Program

PLAYDOUGH

HOMEMADE PLAYDOUGH
You know that wonderfully soft playdough the All Souls teachers make for the classrooms? You can make it at home with ingredients you probably already have

in your kitchen, in just about 10 minutes. It feels nicer, is all natural, and doesn’t crumble as much as the store bought kind. Here’s the recipe from the teachers in 4A:

INGREDIENTS   

2 cup Flour

2 cup Water

1/2 cup Salt

1 1/2 Tablespoons of Cream of Tartar

2 Tablespoons of Oil

Food Coloring (if desired)

INSTRUCTIONS

1.    Mix together all the ingredients in a saucepan.
2.    Cook over medium heat, stirring constantly.
3.    Playdough is finished when not sticky to the touch and of a dough-like consistency.

Play

Play is essential to the program at All Souls School. There are many kinds of play the children engage in throughout their day at school. Play is necessary for the development of intellect, physical competence, and social skills. Due to the age of the children play is considered work in the classroom. As children explore their world through play, they are engageAL3A-PM10.07.14-20.jpgd in activities that increase their intellects and help them form theories about how the world works. Through the repeated interaction with materials in the classroom such as sand, clay, water, and blocks, the children are learning about their specific properties and gaining skills by practicing the various ways of controlling their mediums. This leads to constructive play where children use objects to make something such as a sand castle, a colorful painting, or a ball of play dough. When children use the materials to symbolically represent ideas, they are thinking abstractly and forming the skills needed for higher-level abstract thinking.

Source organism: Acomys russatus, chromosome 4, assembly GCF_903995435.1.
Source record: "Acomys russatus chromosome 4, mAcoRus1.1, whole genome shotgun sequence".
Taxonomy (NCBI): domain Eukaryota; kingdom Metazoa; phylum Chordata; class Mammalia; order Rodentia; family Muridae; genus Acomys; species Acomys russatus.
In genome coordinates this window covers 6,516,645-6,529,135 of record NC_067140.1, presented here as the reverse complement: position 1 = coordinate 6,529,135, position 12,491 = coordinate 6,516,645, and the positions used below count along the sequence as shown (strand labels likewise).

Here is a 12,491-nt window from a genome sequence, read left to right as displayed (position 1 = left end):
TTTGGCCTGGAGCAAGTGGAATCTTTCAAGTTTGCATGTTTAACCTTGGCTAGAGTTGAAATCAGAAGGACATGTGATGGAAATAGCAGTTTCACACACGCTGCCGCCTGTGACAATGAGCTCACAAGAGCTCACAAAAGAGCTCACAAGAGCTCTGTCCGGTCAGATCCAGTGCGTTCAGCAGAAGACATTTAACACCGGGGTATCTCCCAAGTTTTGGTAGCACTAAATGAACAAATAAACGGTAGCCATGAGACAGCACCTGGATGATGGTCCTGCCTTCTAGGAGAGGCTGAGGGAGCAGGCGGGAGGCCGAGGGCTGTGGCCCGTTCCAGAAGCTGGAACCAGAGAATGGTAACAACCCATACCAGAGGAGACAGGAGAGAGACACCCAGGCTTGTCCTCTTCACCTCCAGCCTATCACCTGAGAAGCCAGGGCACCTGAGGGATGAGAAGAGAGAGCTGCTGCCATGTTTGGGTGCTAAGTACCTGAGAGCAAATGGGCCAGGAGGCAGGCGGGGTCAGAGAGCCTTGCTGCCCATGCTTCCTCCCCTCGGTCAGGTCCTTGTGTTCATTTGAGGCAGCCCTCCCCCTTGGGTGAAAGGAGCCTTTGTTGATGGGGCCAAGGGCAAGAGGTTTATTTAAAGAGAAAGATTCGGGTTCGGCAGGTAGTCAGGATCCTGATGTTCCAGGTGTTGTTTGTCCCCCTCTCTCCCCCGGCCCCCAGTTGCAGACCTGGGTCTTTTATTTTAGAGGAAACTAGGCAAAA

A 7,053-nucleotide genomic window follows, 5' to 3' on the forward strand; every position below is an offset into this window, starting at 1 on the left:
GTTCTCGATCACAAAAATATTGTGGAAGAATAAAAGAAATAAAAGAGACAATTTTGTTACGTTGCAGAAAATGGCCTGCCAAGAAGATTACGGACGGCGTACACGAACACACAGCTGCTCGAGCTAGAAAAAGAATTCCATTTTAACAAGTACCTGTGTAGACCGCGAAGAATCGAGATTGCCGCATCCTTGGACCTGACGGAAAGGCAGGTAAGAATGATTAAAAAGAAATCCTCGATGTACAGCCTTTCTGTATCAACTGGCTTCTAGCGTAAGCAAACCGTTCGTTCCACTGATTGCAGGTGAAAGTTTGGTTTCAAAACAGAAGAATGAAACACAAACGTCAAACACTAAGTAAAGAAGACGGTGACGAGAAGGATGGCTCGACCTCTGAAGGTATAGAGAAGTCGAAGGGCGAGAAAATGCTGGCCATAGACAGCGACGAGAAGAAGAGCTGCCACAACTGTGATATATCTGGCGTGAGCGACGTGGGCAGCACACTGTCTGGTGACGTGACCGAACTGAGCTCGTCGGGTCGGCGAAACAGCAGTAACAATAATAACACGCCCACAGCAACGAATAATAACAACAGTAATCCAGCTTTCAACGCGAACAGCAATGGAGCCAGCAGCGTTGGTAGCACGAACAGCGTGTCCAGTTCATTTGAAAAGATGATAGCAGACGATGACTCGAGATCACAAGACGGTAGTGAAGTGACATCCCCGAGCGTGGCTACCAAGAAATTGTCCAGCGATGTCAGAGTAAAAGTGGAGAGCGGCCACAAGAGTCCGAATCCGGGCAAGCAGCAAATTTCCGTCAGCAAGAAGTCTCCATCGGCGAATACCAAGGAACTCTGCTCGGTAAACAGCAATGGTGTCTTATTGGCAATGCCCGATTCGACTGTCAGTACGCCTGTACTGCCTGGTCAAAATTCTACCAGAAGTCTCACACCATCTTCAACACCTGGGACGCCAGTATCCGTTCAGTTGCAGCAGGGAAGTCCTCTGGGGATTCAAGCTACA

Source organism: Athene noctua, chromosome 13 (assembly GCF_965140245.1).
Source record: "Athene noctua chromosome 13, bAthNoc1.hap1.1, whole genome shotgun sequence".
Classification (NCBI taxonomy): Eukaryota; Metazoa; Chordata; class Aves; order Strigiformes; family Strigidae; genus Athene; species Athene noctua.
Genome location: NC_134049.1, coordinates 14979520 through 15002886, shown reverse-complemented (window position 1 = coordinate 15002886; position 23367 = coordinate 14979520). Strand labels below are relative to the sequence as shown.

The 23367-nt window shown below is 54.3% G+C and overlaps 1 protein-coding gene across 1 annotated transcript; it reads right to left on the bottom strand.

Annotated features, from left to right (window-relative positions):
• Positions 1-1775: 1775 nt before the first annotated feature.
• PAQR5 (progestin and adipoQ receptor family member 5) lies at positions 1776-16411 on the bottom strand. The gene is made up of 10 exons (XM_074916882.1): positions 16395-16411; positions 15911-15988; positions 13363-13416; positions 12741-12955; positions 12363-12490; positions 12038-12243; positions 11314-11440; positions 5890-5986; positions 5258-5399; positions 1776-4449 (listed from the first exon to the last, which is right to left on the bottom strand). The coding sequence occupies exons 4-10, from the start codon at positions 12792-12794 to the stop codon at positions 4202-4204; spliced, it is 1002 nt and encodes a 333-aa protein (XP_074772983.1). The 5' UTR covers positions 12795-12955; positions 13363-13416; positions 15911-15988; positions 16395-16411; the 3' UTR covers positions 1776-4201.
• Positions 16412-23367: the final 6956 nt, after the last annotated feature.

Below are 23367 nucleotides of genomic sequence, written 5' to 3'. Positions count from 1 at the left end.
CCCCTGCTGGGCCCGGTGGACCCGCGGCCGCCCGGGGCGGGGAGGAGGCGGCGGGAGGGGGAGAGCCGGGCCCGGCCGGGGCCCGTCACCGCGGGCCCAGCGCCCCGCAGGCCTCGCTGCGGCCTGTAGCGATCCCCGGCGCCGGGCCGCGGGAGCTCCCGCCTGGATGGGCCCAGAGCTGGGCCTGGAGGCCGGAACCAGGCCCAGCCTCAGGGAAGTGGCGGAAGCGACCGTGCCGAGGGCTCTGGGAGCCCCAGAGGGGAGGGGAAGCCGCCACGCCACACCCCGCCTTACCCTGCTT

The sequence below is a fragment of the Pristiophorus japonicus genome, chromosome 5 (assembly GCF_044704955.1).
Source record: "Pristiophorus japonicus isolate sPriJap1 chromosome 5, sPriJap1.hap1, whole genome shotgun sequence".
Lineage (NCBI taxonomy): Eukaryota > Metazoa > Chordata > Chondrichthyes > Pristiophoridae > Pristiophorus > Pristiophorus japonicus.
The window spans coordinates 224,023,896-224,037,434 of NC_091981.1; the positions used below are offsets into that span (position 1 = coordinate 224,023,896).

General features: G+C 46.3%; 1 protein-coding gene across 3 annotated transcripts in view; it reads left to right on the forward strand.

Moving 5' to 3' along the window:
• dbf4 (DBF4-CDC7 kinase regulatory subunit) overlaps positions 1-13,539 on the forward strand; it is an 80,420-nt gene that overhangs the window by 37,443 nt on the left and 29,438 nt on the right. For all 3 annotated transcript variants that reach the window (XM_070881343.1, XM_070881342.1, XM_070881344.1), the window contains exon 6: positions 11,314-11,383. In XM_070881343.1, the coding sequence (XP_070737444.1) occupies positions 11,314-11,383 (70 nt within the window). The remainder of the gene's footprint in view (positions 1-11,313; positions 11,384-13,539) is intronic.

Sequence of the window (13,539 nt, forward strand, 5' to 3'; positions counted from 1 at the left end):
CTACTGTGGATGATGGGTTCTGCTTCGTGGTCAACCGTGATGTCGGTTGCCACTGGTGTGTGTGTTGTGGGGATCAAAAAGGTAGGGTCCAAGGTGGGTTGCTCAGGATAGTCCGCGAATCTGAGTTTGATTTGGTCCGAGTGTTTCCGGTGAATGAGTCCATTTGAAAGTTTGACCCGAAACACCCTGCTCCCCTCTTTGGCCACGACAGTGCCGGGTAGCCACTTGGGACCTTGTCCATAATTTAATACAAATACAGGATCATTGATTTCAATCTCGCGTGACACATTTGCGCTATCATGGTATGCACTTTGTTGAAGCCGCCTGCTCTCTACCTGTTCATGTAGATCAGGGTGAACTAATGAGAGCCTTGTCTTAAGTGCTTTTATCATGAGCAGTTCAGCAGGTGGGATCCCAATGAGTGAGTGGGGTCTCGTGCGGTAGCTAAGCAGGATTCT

For example, when children use a block to represent a phone, they are beginning to understand that symbols can represent ideas in a similar way that letters represent sounds when learning to read. They are taking steps toward the abstract from reality and engaging in non-literal thinking. When engaged in play the children are learning social skills that will assimilate as they grow and when interacting with people in the future. They learn to negotiate, to plan ahead, to problem solve, to establish and play by rules, to respect the contributions of others and to stand up for their own ideas. They learn to understand how others are feeling and to respond to the signals that their playmates send. During play children develop a sense of belonging and experience the joys of friendship. 

Play is the best way for young children to develop their gross and fine motor skills. Opportunities abound in the classroom for the children to develop their muscles, engage their senses, and challenge their coordination. On the roof the children love to practice climbing, running, tricycle and balance bike riding, building, and inventing games with endless enthusiasm. In the classroom the children tackle physical challenges in a non-competitive, safe environment where learning a new skill while playing with various tools such as scissors or egg beaters reinforces fine motor coordination. The small muscles that work to make a tape picture or guide a paintbrush help children learn to make the precise and refined movements to perform more difficult tasks such as writing. Play allows children an outlet to express their worries, fears, desires and passions. While playing, children work out emotional issues and seek each other out to gain comfort as they communicate through their play.